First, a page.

My latest post to the Outdoor Photographer blog, Entice the Eye, discusses strategies for engaging the viewer’s interest and leading their eye into the image. The image I use to illustrate the post, below, is a variation of an image I previously posted called Light’s Echo. I’m honestly on the fence as to which variation I prefer—both have strong and weak points. I made the image in Zion National Park. I hiked up a steep trail to reach this flooded canyon, and spent some time swimming in the pool looking for an interesting angle before settling on this view looking out. I stood on a small rock sticking out of the water so that I would avoid creating ripples. After the water settled down, I waited for peak sunset light to bathe the distant cliff face in golden color.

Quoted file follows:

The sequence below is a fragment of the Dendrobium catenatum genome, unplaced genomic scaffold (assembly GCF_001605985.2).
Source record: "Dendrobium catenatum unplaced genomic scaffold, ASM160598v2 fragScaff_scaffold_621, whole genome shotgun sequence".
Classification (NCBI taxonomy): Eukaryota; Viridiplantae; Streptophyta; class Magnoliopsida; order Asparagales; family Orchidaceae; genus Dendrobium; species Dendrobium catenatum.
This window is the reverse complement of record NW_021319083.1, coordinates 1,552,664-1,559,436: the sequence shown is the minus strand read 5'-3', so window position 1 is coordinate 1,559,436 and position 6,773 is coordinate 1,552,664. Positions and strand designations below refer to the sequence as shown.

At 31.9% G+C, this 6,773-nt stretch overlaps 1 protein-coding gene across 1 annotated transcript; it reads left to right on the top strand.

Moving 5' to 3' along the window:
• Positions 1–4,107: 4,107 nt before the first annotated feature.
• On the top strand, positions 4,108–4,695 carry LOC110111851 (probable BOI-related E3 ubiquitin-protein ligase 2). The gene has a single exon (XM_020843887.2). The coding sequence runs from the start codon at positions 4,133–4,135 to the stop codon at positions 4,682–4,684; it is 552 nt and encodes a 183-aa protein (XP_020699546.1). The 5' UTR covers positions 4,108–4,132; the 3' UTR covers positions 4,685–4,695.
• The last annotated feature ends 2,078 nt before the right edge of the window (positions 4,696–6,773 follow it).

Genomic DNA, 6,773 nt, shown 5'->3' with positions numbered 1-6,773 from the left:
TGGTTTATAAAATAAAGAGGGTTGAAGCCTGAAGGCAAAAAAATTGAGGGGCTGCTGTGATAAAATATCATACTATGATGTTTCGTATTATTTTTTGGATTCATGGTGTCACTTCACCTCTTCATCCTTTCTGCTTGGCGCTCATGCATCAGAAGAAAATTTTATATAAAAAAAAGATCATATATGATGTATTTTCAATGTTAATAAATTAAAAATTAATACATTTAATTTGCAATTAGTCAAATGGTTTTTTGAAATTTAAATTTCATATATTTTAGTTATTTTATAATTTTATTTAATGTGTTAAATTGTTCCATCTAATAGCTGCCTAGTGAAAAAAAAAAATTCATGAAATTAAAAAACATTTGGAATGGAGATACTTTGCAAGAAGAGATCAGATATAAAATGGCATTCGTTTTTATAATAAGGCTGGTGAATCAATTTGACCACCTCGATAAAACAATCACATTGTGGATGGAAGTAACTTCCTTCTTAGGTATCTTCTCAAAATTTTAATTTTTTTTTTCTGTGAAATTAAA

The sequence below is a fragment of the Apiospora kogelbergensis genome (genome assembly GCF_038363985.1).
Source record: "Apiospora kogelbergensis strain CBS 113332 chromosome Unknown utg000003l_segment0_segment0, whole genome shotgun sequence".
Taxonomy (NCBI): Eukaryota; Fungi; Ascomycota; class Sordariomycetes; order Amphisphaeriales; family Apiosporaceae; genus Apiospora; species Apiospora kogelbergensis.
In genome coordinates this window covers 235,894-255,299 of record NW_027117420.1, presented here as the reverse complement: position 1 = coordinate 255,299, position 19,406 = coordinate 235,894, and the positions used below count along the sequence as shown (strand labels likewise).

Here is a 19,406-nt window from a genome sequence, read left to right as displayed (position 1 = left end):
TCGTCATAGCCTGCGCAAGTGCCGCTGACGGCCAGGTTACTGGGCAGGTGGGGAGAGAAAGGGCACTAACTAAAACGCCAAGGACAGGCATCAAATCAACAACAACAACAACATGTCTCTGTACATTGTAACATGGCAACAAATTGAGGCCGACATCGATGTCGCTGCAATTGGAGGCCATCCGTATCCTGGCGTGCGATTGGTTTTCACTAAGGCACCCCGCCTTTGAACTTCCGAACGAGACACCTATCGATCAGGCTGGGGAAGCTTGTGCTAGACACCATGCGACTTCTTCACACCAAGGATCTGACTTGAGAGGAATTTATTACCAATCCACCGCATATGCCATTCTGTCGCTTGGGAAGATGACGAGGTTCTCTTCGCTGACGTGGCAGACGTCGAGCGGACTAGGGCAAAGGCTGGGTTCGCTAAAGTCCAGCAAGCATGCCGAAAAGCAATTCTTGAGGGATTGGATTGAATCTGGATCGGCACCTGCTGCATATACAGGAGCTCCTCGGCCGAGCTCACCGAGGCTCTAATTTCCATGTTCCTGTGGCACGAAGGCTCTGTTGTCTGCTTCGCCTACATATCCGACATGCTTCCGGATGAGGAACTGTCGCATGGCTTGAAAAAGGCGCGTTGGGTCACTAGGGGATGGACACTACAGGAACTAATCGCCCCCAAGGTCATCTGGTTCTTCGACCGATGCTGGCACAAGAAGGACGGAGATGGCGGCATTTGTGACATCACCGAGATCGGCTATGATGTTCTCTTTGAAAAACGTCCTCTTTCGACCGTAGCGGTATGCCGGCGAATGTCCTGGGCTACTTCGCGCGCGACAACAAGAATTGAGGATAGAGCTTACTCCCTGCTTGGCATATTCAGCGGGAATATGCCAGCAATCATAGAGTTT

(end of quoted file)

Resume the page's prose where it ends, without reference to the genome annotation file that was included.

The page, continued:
I made several variations of this scene, but it was only after I processed the images and studied them carefully that I decided I had missed an opportunity, and that I should have included the rock I was standing on in the image. I returned to the same spot several days later, only to find that the water had subsided to the point that my planned composition was no longer possible. I don’t know for sure whether the shot would have really worked or not, but I do wish I had thought of trying it the first time I was there! I’ve said it before and will likely say it again: when you are on location, it pays to try as many different variations as possible, just so you make sure you don’t miss something special. Canon 5DII, 14mm, ISO 100, f/14, 1.6 seconds.